Wilkie and Sparks resigned from Tandon in 1986 and run Dynabook Technologies, a Pleasanton, Calif.-based computer company.
Hughes tried to cast the management changes in a positive light, saying of Tandon, "He's now back firmly entrenched at the helm, which is where I believe he should have been all along."
Hughes also insisted that the worst is behind Tandon. Sales are growing, he noted, and the company is leaner because of cost-cutting moves, including a decision to drastically scale back U.S. operations. Field offices across the country were closed this year and 240 employees, or 35% of its domestic work force, were laid off.
But Hughes contended: "We're not pulling back from the U.S. market at all. We started downsizing ourselves as a cost-efficiency move. We're simply changing the way we do business," by centralizing dealer services at the company's headquarters, he said.
Hughes believes that this strategy can result in U.S. sales of $300 million within three years--roughly equal to the firm's total 1988 sales. And by continuing to ride roughshod over costs, Tandon can be profitable again, he said.
Analyst Robert Charleton at Dataquest, a high-tech research firm in San Jose, predicted that total PC shipments in the United States this year will increase 10% from 1988. But competition will remain fierce, he said, and price-slashing will continue.
Not all PC manufacturers are hurting. Compaq Computer, for instance, has been logging impressive earnings gains. "Our company is market-driven rather than technology-driven," said Compaq spokesman John Sweney, meaning that it designs products based on what it thinks the marketplace needs or wants, rather than developing a new technology and trying to create a market for it.
Meanwhile, the strengthening dollar could continue to pose problems for Tandon, which also recently raised its prices in Europe by 15%.
"The question that remains to be seen is if they can raise their prices in Europe without losing too much business," said Bob Katzive, vice president of Disk/Trend, a Mountain View consulting and research firm.
Aaron C. Goldberg, vice president of microcomputer services at the research firm International Data Corp. in Framingham, Mass., thinks Tandon would do best to continue focusing on Europe, where competition isn't as tough. "Why beat your head against the wall in the U.S.?" he asked.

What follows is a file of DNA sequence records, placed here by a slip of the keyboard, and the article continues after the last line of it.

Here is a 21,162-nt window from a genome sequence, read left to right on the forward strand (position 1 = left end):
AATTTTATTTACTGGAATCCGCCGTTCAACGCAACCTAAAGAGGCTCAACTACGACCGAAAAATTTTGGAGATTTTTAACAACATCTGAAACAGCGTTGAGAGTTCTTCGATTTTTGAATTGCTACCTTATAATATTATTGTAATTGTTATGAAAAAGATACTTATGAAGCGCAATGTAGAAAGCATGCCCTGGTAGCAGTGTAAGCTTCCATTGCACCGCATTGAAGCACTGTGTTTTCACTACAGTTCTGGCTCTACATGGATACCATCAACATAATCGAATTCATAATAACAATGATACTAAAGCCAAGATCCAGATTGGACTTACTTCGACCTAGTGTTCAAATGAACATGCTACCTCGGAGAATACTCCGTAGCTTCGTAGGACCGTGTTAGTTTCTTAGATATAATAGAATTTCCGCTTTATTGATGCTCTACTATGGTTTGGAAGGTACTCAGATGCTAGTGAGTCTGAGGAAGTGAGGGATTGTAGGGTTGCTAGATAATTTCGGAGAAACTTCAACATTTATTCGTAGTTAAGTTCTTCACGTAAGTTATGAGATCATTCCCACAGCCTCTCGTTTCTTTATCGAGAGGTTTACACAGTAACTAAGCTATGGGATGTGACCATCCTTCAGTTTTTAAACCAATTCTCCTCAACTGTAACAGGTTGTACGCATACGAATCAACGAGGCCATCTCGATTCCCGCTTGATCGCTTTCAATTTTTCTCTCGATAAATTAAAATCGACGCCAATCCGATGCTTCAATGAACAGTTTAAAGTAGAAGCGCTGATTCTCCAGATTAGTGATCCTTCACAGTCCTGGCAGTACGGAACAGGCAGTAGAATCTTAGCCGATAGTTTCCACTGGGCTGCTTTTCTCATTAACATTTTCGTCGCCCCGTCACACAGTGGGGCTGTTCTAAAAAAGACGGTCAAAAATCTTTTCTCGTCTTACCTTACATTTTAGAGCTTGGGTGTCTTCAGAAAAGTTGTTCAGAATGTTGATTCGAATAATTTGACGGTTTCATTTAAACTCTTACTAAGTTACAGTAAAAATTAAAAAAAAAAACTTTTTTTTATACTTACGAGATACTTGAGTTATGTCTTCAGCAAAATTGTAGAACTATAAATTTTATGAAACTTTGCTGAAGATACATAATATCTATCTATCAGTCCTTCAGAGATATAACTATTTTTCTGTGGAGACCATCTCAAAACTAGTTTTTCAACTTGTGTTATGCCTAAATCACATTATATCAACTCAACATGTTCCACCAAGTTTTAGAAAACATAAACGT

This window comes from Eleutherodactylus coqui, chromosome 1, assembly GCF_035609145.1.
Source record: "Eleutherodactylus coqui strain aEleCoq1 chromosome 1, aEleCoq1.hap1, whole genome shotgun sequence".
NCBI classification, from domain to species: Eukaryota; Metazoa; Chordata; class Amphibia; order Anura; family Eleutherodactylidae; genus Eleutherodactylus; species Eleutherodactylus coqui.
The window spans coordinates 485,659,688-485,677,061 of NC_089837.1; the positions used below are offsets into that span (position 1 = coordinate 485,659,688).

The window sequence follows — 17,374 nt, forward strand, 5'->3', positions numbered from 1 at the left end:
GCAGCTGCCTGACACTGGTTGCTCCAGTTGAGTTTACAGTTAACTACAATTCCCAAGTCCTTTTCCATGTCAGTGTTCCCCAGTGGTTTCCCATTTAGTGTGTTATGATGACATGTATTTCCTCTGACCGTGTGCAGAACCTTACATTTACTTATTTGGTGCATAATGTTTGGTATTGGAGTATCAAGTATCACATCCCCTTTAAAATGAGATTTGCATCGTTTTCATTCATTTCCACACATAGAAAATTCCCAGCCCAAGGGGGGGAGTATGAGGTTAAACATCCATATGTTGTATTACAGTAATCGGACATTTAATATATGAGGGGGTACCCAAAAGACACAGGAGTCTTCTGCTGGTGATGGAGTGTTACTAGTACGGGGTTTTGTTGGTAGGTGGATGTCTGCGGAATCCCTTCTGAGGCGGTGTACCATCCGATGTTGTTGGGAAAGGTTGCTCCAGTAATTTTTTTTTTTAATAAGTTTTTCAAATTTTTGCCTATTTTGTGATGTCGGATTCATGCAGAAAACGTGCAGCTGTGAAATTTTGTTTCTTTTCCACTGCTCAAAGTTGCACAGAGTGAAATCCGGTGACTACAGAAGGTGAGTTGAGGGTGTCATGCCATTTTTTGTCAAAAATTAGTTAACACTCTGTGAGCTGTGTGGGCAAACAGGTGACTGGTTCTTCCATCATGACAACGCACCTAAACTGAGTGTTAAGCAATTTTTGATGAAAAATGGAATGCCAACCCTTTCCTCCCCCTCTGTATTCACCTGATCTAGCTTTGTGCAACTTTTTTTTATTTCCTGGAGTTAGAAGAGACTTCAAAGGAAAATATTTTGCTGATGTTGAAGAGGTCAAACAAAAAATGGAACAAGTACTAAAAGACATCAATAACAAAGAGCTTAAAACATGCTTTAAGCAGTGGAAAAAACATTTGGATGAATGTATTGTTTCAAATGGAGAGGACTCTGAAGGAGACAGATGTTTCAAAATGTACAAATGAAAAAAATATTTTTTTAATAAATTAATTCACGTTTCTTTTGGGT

Tandon's future also depends on the response to its removable hard disk, called the Data Pac, which Hughes said should appeal to companies and government agencies that require security and the ability to transport data. But reviews so far have been mixed.
"We liked it," said Michael McCarthy, product review editor for the trade publication InfoWorld. McCarthy said he mailed the disk drive to test its ruggedness. "It survived the post office, which has to mean something," he said.
However, the Data Pac costs more than other drives, McCarthy said. It also faces competition from Quantum, which makes a similar product, and from new floppy disks that are capable of storing far more information than the old floppies.
Katzive questioned whether the Data Pac is enough to turn Tandon around. "I don't think they could make a living if that's the only thing they have to offer," he said.
Set Chau, president of Total Systems, a Simi Valley computer dealer, said Tandon's PCs are reliable and high-quality. Yet sales of those computers aren't living up to expectations, he said.
Hughes conceded that the Data Pac feature may have limited appeal. "The thing we're realizing is the Data Pac technology is an absolutely brilliant breakthrough for those with a defined need. It wasn't a solution for everyone."
But for now, he said, Tandon's mission is to be a reliable supplier. "I don't expect this year to make any massive changes," he said. "I expect to demonstrate stability."
Tandon Corp. at a Glance Tandon Corp. is a maker of personal computers, with nearly 90% of its sales in Europe. Founded in 1975 by Sirjang Lal Tandon, the company sold its original computer disk-drive business in 1988 to concentrate on complete computers.